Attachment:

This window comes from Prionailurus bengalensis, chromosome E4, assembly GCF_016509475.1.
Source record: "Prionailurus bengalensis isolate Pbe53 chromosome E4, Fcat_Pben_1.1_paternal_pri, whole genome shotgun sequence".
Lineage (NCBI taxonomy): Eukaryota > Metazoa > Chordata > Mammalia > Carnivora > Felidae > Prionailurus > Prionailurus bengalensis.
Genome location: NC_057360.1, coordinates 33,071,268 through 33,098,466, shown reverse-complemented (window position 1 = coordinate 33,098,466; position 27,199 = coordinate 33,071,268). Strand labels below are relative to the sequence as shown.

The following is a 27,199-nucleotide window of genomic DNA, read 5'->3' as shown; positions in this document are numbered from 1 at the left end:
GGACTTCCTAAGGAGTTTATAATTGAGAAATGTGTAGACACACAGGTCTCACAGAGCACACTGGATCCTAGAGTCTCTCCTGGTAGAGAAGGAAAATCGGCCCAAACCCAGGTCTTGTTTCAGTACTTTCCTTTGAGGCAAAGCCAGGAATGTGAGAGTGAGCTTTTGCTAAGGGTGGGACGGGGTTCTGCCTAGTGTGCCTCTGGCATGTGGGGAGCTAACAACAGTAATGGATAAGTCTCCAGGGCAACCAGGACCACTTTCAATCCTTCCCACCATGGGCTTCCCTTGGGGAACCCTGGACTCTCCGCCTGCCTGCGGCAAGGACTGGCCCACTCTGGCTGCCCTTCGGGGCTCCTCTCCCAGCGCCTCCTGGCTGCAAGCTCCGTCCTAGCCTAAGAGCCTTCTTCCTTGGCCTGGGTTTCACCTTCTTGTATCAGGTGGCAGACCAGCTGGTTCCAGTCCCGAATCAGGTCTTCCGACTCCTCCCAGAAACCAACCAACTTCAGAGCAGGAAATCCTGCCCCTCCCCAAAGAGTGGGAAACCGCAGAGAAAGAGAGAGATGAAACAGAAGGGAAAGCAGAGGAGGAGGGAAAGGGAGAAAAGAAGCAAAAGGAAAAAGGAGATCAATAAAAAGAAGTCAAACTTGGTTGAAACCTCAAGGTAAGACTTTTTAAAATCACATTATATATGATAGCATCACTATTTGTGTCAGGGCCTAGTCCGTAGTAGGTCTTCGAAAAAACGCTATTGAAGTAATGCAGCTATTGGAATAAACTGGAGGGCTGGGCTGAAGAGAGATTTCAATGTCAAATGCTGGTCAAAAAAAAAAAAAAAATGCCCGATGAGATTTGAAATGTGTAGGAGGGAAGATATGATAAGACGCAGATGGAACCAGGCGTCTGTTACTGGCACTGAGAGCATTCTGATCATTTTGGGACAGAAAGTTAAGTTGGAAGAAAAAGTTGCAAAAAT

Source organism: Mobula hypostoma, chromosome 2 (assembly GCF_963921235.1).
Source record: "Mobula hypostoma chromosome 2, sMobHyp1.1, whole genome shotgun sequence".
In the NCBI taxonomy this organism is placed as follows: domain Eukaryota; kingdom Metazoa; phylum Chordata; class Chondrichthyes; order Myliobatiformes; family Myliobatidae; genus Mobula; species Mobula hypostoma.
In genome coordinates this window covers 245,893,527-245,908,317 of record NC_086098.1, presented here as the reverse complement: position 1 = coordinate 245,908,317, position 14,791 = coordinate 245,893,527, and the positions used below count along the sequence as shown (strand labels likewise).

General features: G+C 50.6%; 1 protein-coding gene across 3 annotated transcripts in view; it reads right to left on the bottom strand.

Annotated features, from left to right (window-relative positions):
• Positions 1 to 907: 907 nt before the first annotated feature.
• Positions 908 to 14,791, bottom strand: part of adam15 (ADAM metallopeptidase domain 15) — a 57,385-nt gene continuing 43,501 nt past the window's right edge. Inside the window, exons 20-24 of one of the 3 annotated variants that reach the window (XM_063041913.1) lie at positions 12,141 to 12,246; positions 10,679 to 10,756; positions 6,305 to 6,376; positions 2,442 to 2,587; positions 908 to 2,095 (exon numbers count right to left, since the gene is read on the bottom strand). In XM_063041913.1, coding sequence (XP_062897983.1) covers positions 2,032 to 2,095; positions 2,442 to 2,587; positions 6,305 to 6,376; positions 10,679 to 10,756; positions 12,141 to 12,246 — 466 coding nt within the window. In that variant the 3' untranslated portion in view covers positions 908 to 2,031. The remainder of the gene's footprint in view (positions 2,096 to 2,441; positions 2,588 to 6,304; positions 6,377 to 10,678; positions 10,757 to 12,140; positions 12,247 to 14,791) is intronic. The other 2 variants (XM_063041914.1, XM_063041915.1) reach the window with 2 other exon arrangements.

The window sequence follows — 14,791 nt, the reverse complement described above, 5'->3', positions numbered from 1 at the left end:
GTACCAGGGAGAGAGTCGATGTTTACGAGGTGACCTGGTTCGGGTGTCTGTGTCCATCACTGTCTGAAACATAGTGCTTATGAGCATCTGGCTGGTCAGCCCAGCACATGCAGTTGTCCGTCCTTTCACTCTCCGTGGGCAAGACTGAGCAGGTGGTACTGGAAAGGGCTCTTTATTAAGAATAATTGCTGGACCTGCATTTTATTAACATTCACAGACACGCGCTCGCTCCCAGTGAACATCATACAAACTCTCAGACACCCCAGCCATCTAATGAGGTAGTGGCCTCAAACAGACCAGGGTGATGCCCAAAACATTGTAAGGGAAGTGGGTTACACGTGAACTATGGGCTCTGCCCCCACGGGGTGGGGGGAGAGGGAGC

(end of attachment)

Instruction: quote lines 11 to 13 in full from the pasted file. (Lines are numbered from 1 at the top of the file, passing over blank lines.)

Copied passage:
General features: G+C 50.6%; 1 protein-coding gene across 3 annotated transcripts in view; it reads right to left on the bottom strand.

Annotated features, from left to right (window-relative positions):
• Positions 1 to 907: 907 nt before the first annotated feature.